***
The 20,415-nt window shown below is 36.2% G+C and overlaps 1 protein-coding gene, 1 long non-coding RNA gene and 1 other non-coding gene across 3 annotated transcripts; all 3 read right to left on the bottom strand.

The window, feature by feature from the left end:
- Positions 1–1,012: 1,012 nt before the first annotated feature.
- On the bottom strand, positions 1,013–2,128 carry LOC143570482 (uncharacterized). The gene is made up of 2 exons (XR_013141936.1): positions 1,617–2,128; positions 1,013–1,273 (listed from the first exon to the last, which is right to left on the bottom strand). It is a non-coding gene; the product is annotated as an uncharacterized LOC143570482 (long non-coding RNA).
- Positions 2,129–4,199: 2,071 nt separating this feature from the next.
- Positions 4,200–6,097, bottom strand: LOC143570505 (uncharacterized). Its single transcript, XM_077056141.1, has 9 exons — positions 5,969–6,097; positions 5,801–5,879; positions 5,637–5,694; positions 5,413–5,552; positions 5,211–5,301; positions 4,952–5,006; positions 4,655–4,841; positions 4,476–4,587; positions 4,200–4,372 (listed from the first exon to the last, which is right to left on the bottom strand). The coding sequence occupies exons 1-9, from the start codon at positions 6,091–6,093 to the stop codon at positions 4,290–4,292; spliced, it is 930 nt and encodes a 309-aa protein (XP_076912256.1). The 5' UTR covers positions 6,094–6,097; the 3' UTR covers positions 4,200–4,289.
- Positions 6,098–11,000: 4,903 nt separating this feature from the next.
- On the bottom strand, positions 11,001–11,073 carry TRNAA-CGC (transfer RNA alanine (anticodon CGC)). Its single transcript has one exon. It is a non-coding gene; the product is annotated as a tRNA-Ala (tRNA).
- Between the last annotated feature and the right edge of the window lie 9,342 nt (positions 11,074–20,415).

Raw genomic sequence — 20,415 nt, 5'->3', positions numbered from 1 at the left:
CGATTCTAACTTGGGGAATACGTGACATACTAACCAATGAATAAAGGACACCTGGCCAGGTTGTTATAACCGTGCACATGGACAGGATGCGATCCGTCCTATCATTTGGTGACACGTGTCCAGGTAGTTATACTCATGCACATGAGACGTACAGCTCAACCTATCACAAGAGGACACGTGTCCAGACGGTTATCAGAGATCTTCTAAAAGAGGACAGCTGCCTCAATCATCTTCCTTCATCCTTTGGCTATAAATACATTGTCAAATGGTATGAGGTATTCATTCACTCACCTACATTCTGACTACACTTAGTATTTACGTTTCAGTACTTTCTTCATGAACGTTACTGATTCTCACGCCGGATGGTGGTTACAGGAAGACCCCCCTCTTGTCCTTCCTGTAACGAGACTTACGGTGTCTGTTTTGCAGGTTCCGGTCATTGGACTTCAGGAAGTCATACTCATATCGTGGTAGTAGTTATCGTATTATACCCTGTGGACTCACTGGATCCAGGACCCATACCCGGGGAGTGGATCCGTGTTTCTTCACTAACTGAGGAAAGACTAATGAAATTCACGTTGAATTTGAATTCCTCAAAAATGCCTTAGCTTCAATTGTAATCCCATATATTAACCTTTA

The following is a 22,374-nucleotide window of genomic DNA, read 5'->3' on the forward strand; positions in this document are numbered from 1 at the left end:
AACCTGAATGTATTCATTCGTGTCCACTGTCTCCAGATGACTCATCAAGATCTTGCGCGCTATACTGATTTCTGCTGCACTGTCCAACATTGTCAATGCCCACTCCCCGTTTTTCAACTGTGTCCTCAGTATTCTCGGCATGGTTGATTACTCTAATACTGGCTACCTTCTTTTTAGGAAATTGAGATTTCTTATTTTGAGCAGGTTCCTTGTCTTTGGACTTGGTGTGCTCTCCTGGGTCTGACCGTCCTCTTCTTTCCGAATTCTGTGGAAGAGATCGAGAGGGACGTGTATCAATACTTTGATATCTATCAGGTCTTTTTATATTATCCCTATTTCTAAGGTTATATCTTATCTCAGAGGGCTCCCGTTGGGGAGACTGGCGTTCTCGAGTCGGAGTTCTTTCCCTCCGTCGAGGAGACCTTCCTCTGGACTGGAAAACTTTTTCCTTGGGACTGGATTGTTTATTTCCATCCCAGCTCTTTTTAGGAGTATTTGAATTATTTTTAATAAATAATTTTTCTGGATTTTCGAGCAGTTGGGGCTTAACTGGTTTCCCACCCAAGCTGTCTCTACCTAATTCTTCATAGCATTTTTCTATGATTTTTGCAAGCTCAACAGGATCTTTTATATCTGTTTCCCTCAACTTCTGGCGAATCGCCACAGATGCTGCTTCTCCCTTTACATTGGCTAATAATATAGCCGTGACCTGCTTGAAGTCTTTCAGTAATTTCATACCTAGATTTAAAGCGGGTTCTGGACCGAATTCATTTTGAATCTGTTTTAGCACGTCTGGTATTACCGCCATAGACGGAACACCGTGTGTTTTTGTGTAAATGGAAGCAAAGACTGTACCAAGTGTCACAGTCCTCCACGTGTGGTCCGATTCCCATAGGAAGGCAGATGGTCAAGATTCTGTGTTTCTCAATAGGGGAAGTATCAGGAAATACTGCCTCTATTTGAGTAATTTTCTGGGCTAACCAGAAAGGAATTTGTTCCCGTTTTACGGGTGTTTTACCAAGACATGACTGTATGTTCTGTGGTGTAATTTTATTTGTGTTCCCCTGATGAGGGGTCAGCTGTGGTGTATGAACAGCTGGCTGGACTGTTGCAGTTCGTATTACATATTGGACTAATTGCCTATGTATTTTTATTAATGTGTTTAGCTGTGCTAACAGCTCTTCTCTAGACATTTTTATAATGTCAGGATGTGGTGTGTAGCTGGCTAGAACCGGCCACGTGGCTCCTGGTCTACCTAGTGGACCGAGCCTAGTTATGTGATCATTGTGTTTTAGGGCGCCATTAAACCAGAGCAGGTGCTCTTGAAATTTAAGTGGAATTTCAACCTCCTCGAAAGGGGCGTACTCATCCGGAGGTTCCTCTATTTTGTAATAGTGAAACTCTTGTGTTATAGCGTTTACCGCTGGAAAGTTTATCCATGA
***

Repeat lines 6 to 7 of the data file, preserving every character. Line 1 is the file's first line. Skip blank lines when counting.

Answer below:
- Positions 4,200–6,097, bottom strand: LOC143570505 (uncharacterized). Its single transcript, XM_077056141.1, has 9 exons — positions 5,969–6,097; positions 5,801–5,879; positions 5,637–5,694; positions 5,413–5,552; positions 5,211–5,301; positions 4,952–5,006; positions 4,655–4,841; positions 4,476–4,587; positions 4,200–4,372 (listed from the first exon to the last, which is right to left on the bottom strand). The coding sequence occupies exons 1-9, from the start codon at positions 6,091–6,093 to the stop codon at positions 4,290–4,292; spliced, it is 930 nt and encodes a 309-aa protein (XP_076912256.1). The 5' UTR covers positions 6,094–6,097; the 3' UTR covers positions 4,200–4,289.
- Positions 6,098–11,000: 4,903 nt separating this feature from the next.